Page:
* Advanced Tissue Sciences Inc., of La Jolla, Calif., presented data from pivotal and supplemental clinical trials of Dermagraft for the treatment of diabetic foot ulcers. Dermagraft, a living, fully human dermal skin replacement, proved significantly more effective than the control treatment. The severe ulcers were healed in 51 percent of the patients in 12 weeks. The FDA is reviewing a premarket approval application for Dermagraft.

* Ambi Inc., of Tarrytown, N.Y., was informed by the FDA that it can initiate a clinical trial under an investigational new drug application of orally administered nisin. Nisin, an orally delivered antimicrobial peptide, is a potential treatment for severe colon infections. It has been shown in preclinical studies to be more effective than vancomycin and metronidazole, and does not destroy helpful colon bacteria.

* American Biogenetic Sciences Inc., of Boston, introduced two patented in vitro diagnostic tests. TpP (thrombus precursor protein) tests for blood clot formation and monitors anticoagulant therapy. FiF (functional intact fibrinogen) measures fibrinogen, levels of which indicate an independent risk factor of cardiovascular disease.

* Celgene Corp., of Warren, N.J., and Cambrex Corp., of East Rutherford, N.J., signed a letter of intent for Cambrex to acquire Celgene's chiral intermediate business for about $15 million. Celgene's enzymatic technology, which produces chirally pure products for the pharmaceutical industry, will be included in the transaction. No property or technology related to Celgene's proprietary Ritalin and mexiletine will be included.

* CV Therapeutics Inc., of Palo Alto, Calif., said its in vivo study using its lead compound, CVT-313, inhibited the growth of vascular smooth muscle cells and the occlusion of arteries in the rat carotid artery model of restenosis. The drug showed a selective inhibiting effect on CDK2, an enzyme that plays a key role in cell proliferation. The findings were published in the Nov. 14 issue of The Journal of Biological Chemistry.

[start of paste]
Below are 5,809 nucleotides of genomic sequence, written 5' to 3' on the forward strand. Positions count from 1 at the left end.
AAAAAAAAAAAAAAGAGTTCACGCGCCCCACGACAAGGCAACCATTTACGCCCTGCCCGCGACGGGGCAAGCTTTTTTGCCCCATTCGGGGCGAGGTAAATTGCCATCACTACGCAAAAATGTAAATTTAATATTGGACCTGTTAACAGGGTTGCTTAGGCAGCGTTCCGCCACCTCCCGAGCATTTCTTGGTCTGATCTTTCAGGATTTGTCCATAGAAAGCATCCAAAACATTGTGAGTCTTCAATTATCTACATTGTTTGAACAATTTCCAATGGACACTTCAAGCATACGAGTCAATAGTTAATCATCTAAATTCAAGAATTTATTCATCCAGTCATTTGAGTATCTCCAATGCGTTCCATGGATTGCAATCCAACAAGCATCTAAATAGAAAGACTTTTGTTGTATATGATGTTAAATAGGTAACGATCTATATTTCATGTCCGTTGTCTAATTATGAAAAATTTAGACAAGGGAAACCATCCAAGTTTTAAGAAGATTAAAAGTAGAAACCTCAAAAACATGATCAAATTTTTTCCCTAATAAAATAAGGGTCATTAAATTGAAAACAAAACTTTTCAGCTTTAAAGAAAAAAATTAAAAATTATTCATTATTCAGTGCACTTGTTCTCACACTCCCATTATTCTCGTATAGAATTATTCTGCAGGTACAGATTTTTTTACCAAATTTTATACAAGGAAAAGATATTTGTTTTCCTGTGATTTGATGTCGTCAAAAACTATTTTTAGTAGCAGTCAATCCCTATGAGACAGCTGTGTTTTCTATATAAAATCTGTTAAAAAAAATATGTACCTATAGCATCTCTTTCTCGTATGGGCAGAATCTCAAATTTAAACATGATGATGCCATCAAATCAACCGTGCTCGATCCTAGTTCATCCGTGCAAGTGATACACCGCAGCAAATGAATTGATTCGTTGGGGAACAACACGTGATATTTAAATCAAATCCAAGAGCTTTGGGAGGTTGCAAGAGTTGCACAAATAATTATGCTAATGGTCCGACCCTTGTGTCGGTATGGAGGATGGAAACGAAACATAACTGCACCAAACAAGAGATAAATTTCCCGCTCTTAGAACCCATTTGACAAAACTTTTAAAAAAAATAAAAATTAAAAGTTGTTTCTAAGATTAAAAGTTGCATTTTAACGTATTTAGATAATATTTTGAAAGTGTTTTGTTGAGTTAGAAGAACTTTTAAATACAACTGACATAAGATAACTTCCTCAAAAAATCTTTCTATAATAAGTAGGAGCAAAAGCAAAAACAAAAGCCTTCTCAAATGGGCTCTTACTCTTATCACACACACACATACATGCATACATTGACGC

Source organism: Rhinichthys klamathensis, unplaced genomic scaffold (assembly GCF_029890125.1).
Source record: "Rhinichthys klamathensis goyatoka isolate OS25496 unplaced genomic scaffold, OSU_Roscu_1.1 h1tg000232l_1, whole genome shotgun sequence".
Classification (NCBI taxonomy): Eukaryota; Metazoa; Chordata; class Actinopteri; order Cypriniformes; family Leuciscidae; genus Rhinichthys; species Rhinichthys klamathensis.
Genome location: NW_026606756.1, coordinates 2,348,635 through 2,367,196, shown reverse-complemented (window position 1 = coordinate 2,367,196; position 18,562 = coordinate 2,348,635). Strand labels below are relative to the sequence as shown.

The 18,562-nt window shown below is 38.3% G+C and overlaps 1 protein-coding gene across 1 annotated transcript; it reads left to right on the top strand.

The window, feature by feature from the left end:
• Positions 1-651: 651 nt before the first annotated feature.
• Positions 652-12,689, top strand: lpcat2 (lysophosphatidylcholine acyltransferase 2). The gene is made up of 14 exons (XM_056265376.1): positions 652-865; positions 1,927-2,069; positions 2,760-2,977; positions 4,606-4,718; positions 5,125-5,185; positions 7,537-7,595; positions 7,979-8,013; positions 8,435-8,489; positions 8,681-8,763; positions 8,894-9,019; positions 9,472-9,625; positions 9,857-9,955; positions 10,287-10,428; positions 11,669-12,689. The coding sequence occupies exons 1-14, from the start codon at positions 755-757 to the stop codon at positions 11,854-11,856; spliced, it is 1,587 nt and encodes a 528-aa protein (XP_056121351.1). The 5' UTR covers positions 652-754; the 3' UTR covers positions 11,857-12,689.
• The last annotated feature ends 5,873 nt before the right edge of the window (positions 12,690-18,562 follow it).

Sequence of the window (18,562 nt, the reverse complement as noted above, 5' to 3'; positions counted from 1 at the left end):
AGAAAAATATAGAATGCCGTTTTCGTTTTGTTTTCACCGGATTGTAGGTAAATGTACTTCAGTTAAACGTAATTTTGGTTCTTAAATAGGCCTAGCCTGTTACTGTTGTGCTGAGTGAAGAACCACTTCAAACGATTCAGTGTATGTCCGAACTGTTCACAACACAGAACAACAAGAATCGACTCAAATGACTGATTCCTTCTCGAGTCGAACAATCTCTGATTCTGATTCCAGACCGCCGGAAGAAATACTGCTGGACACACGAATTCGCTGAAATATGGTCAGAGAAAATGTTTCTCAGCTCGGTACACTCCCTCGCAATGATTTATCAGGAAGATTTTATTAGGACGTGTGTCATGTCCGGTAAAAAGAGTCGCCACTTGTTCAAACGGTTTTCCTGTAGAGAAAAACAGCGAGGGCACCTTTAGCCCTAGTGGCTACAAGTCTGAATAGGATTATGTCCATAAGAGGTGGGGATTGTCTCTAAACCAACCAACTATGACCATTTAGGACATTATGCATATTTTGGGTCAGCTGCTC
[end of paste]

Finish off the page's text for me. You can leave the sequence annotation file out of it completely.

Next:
* Megabios Corp., of Burlingame, Calif., entered into a research collaboration and exclusive licensing agreement with the National Jewish Medical Research Center, in Denver, to investigate nonviral gene therapy for cancer by way of immunotherapy. The company also has entered into an agreement with Pat Walsh, of the University of Colorado Health Sciences Center, also in Denver, to conduct a clinical trial evaluating technology licensed from the research center. The university expects to file an investigational new drug application in the first half of next year.

* Octagen Corp., of Penn Valley, Pa., obtained from Emory University, in Atlanta, the rights to a new generation of potential treatments for hemophilia. Octagen's second- generation recombinant Factor VIII molecules, of which hemophiliacs have a shortage, are designed to reduce development of inhibitors that prevent treatment with often-used Factor VIII clotting agents. The Octagen Factor VIII molecules are in preclinical development.

* Pharmaceutical Product Development Inc., of Wilmington, N.C., signed an agreement to acquire Intek Labs Inc., of Cary, N.C., a provider of molecular genotyping, phenotyping and large-scale genomic DNA purification services. Intek supplies genotypes and phenotypes for difficult cellular and tissue samples such as liver, hepatocytes and S9 liver fractions. The company often provides pharmacogenetic services for clinical trials, including pediatric studies.

* The Immune Response Corp., of Carlsbad, Calif., initiated a Phase II trial in psoriasis patients of a T cell receptor peptide therapeutic vaccine. The vaccine consists of two T cell receptor peptides plus an adjuvant and is designed to turn off immune system cells linked to psoriasis.

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